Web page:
Within a couple of weeks, my long-time assistant manager was also let go. We happen to both be 59 years old. It had been determined that the new payroll scheme would not support having two assistants. Apparently, the private equity group that had financed the company’s buyout several years earlier now wanted to see more of the ‘R’ part of their ‘ROI’. Think back to my post titled “Sharks”.
I applied for unemployment insurance for the first time in my life. I began submitting claims online, but was told on the phone that I would not see any payments for a while, because my eligibility had to first be determined in a telephone hearing — and, because of the high volume of first time claims (this was, by the way, late February 2010) that hearing wouldn’t be scheduled for a month. Fortunately, I had filed my 2009 tax returns early and we’d already received our refunds.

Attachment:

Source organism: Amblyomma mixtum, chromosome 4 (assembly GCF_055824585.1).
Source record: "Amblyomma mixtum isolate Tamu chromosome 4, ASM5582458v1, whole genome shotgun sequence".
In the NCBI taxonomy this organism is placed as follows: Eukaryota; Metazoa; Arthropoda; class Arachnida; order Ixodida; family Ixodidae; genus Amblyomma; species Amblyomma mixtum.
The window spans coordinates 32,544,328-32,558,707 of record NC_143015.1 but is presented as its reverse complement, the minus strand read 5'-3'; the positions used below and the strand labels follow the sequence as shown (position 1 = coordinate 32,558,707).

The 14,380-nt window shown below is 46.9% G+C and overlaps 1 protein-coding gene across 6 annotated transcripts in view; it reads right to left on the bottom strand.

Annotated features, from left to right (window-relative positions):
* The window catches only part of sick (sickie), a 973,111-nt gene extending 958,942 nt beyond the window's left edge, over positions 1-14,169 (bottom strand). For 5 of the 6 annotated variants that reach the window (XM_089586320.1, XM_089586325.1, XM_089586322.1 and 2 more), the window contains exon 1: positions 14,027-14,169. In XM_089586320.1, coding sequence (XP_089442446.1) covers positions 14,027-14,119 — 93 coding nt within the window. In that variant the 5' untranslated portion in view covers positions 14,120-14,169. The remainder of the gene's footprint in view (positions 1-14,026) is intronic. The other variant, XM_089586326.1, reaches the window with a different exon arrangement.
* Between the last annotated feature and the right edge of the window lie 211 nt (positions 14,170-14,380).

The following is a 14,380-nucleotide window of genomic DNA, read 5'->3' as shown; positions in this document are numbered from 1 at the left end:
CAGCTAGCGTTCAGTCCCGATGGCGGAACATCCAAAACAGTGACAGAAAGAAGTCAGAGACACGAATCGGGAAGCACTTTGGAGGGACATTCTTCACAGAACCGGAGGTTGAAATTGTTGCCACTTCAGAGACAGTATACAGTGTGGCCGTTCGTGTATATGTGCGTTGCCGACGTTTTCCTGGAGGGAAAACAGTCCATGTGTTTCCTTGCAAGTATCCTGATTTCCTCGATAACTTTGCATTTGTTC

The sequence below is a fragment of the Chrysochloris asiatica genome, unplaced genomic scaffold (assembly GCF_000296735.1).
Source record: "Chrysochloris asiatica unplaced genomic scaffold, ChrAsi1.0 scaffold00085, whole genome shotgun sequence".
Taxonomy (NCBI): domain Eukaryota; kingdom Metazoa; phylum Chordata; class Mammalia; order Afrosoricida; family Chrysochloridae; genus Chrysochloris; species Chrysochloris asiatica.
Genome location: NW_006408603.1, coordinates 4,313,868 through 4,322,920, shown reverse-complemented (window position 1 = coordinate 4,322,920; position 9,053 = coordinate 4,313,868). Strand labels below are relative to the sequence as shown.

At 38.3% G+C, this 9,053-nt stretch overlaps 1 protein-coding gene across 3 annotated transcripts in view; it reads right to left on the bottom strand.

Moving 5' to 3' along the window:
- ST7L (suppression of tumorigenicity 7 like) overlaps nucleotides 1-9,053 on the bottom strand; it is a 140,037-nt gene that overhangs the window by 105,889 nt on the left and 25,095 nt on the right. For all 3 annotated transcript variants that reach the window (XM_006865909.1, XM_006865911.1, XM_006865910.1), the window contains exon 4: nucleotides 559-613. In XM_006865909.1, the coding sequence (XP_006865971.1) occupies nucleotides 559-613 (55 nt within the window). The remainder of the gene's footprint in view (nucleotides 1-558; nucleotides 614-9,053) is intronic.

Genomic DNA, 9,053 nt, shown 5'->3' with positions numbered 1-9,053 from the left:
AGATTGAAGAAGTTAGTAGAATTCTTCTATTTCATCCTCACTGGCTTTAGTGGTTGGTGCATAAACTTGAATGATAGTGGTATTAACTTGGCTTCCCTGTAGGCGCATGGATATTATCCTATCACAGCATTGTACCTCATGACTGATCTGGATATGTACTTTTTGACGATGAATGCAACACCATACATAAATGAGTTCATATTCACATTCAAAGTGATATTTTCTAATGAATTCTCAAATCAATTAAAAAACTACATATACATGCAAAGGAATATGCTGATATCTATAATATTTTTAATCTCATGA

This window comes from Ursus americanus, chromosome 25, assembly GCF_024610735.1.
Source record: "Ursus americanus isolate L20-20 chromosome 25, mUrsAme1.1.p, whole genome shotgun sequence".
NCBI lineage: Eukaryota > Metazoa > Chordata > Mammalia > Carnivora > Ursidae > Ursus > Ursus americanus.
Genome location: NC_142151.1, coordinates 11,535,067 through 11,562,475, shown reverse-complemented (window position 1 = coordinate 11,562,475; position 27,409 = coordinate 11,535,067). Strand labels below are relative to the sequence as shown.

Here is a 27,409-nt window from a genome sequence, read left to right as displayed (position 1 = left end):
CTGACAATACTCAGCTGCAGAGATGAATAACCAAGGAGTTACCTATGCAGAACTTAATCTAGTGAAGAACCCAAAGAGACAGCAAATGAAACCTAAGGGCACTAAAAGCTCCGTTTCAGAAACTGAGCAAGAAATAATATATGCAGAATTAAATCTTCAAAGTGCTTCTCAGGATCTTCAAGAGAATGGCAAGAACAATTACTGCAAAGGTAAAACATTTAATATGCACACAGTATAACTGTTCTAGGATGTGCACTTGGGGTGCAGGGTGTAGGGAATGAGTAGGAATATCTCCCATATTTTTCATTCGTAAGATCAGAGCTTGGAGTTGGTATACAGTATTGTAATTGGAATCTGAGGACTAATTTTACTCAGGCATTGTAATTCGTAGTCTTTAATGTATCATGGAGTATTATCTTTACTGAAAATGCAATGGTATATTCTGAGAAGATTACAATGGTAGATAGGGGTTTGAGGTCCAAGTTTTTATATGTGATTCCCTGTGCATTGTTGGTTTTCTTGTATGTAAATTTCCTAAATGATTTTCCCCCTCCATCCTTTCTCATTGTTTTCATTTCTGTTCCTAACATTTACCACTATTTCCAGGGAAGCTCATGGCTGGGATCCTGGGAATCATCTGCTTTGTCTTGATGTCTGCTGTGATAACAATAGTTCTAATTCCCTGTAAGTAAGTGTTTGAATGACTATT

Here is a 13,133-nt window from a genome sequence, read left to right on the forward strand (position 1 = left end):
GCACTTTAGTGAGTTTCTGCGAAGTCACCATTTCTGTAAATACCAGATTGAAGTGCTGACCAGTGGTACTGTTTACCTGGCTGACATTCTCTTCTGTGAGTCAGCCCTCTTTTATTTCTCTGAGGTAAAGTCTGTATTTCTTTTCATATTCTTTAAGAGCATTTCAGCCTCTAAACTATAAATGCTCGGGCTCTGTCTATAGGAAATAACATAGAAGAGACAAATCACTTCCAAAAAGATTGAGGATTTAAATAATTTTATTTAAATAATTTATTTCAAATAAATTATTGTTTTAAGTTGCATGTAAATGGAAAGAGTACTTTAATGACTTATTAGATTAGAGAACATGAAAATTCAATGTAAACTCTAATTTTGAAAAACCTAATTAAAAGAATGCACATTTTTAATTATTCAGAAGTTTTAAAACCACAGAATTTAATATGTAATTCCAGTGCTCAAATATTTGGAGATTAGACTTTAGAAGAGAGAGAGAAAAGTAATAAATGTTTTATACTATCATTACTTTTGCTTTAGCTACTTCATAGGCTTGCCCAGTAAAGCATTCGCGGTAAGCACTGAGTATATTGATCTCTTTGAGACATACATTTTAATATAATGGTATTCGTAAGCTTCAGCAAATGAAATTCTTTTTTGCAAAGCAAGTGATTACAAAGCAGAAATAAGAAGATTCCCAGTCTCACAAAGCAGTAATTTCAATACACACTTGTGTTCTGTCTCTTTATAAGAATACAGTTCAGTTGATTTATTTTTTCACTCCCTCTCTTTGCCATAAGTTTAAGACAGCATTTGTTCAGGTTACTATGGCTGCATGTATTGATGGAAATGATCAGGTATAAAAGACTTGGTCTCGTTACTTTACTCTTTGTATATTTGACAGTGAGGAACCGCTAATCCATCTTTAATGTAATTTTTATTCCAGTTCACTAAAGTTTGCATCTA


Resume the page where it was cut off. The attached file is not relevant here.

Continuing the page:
I filed to continue our family’s health insurance with the COBRA administrator, and for the federal COBRA subsidy — the one that, while you’re unemployed, temporarily reduces monthly premiums by 65 percent, but that got stripped out of the jobless aid bill in the House last week. So, unless the continuation of that program is restored, newly unemployed people will no longer be eligible for the reduced premiums.
Despite the lightning fast online application process, COBRA insurance approvals appear to take weeks. So prescription medications, of which there are several for my son and myself, were paid for in full until the COBRA insurance was confirmed. I postponed an annual physical checkup.